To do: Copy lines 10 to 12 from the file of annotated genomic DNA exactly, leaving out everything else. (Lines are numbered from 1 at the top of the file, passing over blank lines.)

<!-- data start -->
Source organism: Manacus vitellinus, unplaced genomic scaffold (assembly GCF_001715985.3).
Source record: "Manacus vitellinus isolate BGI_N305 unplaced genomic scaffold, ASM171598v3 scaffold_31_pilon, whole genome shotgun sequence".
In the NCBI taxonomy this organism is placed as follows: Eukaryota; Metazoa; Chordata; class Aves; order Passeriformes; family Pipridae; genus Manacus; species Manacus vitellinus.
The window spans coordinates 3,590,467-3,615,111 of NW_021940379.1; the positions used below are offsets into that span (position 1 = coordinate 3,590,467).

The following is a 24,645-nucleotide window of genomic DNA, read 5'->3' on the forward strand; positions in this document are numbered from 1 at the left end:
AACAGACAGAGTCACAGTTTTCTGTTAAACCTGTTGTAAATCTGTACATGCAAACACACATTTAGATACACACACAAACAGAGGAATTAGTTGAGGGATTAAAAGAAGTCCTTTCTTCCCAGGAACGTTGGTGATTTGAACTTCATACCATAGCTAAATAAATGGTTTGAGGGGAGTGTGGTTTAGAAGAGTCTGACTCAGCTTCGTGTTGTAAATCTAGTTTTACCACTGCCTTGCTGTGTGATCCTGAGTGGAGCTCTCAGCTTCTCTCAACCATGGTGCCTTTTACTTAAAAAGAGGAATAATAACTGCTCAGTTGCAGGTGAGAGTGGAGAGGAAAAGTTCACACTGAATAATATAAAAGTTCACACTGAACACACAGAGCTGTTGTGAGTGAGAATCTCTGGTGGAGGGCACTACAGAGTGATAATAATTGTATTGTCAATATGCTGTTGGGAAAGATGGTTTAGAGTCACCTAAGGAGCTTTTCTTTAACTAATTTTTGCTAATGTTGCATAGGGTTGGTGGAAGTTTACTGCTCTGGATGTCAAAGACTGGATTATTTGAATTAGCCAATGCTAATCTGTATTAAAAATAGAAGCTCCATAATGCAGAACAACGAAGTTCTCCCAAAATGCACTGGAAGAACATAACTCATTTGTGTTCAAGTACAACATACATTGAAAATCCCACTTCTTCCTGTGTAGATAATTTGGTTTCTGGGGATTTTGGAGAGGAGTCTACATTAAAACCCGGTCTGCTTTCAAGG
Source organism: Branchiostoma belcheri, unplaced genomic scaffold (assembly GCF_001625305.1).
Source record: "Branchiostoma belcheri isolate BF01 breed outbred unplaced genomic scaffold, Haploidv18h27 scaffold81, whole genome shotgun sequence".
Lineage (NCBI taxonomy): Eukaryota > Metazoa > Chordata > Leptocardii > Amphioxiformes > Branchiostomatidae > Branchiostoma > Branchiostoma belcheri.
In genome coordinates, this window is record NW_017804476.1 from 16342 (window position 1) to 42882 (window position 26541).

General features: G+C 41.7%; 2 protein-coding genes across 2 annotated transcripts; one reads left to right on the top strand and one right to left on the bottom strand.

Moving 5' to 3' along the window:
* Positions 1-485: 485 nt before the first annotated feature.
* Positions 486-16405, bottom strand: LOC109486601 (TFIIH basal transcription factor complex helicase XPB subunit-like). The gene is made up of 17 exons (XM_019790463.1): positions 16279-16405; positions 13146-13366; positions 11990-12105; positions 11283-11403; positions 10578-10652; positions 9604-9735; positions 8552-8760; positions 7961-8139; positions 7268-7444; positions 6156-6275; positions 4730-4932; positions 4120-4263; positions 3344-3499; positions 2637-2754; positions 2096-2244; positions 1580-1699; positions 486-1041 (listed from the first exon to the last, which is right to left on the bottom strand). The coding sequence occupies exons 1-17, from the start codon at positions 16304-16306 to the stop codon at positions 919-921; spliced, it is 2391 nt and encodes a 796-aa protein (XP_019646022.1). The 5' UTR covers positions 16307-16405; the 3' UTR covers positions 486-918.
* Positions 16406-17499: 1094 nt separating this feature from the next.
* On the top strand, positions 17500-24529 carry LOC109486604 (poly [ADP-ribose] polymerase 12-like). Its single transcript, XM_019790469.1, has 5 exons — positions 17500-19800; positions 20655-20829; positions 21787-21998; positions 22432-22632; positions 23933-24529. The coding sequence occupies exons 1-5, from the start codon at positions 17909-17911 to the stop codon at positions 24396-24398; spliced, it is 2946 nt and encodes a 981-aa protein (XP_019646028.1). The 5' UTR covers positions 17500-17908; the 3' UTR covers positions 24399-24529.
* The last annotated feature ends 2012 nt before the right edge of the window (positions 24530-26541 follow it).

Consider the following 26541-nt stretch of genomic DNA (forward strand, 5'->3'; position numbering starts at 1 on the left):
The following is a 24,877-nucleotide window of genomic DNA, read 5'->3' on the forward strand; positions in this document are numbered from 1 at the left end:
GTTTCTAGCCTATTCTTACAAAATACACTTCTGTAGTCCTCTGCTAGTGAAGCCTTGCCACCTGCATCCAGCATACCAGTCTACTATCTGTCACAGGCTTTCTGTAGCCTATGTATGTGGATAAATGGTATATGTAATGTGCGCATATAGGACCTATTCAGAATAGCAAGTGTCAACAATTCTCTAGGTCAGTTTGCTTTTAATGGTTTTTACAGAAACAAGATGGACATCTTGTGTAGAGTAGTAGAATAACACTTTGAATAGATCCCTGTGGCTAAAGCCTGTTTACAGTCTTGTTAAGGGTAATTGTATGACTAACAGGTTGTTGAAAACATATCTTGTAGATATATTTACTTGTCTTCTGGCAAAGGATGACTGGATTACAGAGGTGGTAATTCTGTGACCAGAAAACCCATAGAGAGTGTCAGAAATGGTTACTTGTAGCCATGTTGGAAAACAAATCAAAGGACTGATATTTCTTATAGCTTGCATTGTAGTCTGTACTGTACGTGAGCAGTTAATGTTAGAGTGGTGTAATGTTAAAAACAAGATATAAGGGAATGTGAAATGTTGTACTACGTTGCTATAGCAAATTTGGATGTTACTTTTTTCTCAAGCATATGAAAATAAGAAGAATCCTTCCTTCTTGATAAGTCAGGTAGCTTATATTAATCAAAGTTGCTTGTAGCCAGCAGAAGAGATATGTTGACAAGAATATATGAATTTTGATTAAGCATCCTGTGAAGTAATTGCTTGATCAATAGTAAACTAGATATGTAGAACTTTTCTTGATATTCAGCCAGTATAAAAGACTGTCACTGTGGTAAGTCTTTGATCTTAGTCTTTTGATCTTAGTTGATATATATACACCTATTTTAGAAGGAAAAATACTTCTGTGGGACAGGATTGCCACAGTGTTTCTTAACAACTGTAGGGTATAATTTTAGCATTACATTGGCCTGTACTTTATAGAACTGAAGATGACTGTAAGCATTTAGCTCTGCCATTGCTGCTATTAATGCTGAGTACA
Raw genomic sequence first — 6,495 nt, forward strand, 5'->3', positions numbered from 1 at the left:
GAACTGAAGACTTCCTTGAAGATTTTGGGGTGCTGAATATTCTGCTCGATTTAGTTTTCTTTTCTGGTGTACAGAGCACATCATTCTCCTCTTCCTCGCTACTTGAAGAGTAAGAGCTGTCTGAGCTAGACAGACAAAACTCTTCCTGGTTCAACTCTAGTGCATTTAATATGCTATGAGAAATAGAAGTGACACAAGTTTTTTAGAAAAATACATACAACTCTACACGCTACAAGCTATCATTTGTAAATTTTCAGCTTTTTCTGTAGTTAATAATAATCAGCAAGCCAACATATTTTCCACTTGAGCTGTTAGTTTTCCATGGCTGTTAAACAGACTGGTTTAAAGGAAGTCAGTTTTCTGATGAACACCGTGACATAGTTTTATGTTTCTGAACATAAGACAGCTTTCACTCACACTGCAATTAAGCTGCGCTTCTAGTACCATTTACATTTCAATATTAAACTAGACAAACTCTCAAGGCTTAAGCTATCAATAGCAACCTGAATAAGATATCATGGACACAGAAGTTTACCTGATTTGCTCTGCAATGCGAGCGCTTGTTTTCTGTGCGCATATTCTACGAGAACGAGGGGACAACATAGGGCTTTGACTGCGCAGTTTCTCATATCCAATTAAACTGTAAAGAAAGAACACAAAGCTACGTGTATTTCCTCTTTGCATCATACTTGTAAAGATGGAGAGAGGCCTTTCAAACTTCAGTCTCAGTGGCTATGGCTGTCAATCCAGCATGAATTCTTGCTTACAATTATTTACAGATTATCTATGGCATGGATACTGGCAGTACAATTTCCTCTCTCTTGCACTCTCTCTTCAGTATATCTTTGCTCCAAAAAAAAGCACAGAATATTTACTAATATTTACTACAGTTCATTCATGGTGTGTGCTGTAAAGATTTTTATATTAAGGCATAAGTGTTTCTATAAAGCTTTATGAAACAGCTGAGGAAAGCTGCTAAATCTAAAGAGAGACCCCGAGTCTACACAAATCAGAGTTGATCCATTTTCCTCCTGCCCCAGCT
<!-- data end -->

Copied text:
In genome coordinates, this window is record NW_017804476.1 from 16342 (window position 1) to 42882 (window position 26541).

General features: G+C 41.7%; 2 protein-coding genes across 2 annotated transcripts; one reads left to right on the top strand and one right to left on the bottom strand.

Moving 5' to 3' along the window: